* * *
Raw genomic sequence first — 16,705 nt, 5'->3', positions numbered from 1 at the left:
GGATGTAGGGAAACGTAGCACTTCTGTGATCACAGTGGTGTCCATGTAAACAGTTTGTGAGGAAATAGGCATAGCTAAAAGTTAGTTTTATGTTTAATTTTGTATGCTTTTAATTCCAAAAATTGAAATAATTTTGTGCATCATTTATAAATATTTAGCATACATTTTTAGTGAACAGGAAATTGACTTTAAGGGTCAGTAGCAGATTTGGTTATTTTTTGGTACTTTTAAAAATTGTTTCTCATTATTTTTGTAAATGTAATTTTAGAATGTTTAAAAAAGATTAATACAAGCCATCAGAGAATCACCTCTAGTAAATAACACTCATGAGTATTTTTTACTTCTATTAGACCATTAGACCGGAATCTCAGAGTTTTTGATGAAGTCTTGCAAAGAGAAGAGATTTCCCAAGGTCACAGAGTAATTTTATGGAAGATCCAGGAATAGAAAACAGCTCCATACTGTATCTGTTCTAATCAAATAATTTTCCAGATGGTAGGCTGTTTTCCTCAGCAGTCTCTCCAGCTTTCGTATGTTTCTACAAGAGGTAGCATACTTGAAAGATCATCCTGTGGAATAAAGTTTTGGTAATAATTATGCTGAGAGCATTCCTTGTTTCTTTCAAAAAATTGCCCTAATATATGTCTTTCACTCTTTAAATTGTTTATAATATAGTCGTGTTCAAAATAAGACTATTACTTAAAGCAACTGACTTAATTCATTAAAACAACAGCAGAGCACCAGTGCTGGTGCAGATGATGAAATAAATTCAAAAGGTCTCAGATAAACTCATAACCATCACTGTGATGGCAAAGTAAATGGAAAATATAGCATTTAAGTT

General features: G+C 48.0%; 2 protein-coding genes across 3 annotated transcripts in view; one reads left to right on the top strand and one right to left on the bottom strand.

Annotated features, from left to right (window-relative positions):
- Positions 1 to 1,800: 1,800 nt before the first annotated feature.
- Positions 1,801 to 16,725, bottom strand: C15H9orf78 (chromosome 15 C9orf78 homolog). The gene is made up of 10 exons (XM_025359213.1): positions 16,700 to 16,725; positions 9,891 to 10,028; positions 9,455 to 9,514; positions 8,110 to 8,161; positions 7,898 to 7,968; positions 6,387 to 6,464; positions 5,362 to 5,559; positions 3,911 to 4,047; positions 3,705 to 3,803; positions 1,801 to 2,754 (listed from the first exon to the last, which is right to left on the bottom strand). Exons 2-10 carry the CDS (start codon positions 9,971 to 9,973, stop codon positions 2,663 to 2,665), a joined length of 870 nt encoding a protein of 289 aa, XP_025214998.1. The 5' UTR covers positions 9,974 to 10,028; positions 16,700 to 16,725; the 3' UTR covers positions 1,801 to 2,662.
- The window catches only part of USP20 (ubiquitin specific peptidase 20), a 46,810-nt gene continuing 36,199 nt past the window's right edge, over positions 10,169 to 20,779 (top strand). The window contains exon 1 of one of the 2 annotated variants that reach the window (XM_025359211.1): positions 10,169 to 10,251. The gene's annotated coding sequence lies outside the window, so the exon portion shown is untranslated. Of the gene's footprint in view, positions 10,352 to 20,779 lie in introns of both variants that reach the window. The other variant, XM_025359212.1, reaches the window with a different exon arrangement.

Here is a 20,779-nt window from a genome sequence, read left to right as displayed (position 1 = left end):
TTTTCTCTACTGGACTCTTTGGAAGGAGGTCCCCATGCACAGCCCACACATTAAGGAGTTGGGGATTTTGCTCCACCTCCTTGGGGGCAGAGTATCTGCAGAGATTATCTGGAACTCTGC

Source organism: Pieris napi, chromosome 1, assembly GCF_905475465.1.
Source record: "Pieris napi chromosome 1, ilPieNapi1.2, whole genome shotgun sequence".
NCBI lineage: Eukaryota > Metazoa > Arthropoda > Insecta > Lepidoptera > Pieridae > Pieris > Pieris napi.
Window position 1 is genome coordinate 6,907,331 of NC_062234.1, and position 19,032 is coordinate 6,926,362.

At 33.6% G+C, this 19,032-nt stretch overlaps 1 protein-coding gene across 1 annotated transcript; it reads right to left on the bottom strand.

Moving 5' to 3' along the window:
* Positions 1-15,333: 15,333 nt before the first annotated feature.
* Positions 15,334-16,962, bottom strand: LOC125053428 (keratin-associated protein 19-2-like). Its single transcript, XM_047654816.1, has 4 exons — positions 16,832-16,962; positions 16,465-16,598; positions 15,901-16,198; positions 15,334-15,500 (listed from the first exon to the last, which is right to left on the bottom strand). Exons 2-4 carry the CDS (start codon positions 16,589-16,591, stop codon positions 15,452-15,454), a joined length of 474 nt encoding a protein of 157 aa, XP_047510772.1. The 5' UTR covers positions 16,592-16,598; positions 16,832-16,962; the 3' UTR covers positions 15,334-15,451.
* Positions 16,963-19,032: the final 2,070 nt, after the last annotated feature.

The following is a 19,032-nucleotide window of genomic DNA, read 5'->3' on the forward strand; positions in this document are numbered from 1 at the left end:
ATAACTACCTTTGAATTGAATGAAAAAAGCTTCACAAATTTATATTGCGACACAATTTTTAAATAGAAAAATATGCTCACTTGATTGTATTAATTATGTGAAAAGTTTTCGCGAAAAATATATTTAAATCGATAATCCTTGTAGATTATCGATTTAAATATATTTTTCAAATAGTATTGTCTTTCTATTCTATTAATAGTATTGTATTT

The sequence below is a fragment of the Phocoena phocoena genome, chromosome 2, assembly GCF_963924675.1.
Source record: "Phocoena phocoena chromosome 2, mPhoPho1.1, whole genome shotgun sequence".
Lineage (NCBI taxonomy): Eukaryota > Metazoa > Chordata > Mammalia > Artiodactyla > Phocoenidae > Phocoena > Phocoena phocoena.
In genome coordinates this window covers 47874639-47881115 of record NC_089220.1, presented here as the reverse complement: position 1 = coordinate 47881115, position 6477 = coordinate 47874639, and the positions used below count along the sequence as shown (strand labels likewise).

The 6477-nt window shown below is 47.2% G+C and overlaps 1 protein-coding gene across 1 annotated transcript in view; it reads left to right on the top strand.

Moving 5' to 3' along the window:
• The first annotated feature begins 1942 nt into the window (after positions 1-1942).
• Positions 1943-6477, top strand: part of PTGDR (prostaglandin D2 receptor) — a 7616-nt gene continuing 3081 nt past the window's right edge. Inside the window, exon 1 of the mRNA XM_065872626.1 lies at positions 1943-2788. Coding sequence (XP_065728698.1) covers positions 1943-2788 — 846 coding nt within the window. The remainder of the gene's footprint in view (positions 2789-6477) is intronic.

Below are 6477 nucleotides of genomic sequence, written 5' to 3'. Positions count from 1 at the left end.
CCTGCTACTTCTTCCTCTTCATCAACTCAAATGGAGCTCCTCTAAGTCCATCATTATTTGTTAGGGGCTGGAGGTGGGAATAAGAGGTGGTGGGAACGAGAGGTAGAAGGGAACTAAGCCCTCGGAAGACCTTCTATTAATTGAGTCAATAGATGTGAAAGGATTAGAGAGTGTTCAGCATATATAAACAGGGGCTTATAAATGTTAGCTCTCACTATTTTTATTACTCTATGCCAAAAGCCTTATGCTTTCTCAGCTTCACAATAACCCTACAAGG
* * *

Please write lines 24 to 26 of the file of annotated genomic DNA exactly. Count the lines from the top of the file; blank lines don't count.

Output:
In genome coordinates this window covers 47874639-47881115 of record NC_089220.1, presented here as the reverse complement: position 1 = coordinate 47881115, position 6477 = coordinate 47874639, and the positions used below count along the sequence as shown (strand labels likewise).

The 6477-nt window shown below is 47.2% G+C and overlaps 1 protein-coding gene across 1 annotated transcript in view; it reads left to right on the top strand.

Moving 5' to 3' along the window: